My point was based on CC’s suggestion Chiropractic ‘reform’ is plausible since only a very small % of Chiros are ‘subluxation-based/vitalists’.
        However The Activator, drop-table, motion-palpation, upper-cervical, intervertebral-fixation’, foot-on-a-hose, thermomograghy, AK, leg-check, death-and-decay-by-subluxation-and-we/I-am-the-only-solution…..IS the Chiropractic profession. And IF ALL of these ‘tests and determinants-for-treatment’ disappeared WHAT would the profession look like vs. an exercise physiologist, biomechanist, kinesiologist or DPT???
        I’d go to the PT with the ‘gun’ 1000 times before setting foot in a Chiropractic clinic offering it.
        There’s my dogma

        • MK, “dogma” no, “ignorance” by you, “yes”.

          • @GibleyGibley on Wednesday 30 August 2017 at 23:10

            “MK, “dogma” no, “ignorance” by you, “yes”.”

            As always, your responses are marked by childishness. You should follow the old adage; better for people to think you are an idiot than open your mouth (post) and prove it.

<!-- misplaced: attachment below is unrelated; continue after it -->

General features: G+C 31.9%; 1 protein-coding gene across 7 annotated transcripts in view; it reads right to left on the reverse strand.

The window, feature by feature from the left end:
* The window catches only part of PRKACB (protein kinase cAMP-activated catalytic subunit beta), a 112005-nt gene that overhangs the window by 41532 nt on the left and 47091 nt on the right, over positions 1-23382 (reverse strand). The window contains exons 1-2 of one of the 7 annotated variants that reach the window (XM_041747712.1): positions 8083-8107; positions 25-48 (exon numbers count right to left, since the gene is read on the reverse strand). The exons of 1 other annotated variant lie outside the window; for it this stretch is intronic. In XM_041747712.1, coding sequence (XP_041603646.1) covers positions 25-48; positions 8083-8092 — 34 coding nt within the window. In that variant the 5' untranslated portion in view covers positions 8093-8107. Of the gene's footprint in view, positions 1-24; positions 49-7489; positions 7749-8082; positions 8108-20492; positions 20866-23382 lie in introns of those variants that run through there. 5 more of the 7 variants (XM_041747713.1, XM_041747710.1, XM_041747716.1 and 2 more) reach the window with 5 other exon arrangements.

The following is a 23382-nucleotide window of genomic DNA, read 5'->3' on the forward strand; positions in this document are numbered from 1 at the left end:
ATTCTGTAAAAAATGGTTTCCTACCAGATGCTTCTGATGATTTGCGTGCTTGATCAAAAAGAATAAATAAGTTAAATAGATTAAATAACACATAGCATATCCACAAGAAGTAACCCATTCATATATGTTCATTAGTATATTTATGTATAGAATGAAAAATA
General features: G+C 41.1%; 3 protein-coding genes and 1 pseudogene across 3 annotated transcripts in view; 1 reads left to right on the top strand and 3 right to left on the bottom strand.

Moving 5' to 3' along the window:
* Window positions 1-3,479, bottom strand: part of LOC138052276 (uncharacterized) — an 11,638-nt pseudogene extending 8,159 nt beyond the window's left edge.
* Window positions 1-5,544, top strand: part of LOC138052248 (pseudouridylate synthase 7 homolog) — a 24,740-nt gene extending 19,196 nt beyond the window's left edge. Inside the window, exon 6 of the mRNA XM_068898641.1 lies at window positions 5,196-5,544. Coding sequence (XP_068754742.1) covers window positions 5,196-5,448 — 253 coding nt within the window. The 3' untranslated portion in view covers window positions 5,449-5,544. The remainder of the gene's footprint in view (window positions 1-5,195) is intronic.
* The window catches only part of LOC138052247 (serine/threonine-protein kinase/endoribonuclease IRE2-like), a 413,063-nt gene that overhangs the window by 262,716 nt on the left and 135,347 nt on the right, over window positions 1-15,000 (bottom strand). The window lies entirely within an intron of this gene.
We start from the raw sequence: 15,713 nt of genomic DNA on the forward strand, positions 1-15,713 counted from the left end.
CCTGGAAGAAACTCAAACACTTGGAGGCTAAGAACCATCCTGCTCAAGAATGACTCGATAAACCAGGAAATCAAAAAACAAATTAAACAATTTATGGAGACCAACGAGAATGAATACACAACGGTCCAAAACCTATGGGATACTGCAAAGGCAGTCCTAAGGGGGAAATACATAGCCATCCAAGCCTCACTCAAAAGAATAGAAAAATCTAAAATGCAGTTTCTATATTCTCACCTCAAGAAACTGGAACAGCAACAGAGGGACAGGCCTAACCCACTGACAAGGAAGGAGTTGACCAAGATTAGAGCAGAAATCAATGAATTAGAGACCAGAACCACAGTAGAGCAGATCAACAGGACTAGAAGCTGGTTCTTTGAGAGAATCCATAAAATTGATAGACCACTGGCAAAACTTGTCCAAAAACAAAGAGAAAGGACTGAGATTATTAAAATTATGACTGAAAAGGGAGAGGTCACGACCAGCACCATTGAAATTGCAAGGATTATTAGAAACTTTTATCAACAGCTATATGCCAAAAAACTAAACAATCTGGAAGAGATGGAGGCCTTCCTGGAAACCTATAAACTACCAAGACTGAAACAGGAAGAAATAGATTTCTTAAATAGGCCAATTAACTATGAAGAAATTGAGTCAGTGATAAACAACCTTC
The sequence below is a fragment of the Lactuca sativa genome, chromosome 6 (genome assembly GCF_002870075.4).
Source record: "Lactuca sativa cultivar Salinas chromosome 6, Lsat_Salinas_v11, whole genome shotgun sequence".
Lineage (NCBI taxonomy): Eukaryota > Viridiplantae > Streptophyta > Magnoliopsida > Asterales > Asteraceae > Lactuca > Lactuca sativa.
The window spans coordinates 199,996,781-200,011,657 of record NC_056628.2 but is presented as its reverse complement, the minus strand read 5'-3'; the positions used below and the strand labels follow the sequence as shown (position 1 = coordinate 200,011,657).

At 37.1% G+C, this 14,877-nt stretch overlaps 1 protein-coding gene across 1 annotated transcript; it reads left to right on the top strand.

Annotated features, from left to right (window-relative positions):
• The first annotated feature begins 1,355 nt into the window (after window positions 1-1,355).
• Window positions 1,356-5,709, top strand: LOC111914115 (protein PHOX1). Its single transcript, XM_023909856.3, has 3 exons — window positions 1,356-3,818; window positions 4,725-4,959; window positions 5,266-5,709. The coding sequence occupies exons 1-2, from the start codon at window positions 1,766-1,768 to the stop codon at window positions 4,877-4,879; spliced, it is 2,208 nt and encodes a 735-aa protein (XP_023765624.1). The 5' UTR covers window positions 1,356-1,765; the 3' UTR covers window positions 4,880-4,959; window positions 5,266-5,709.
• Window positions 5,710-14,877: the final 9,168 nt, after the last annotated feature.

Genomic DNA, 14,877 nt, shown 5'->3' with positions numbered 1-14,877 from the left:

• I don’t think this comment is worthy of a reply…nothing to see here..

  • It’s always fascinating when defenders of a particular brand of ‘inexplicability’ (one they invariably have financial propinquity with) never seem to voice overt criticism(s) toward other ‘nonsense’ when its suggested analogous e.g. homeopathy, Scientology, sharia law, acupuncture, moxibustion, iridology, tea leaves, coffee enemas, non-touch therapy, Christian Science, drinking urine, faith-healing, fung shui, palm reading, astrology….to just name a few. Certainly their alignment with OR distancing from these other inexplicable-contrivances could give insight into a general logical malaise(?)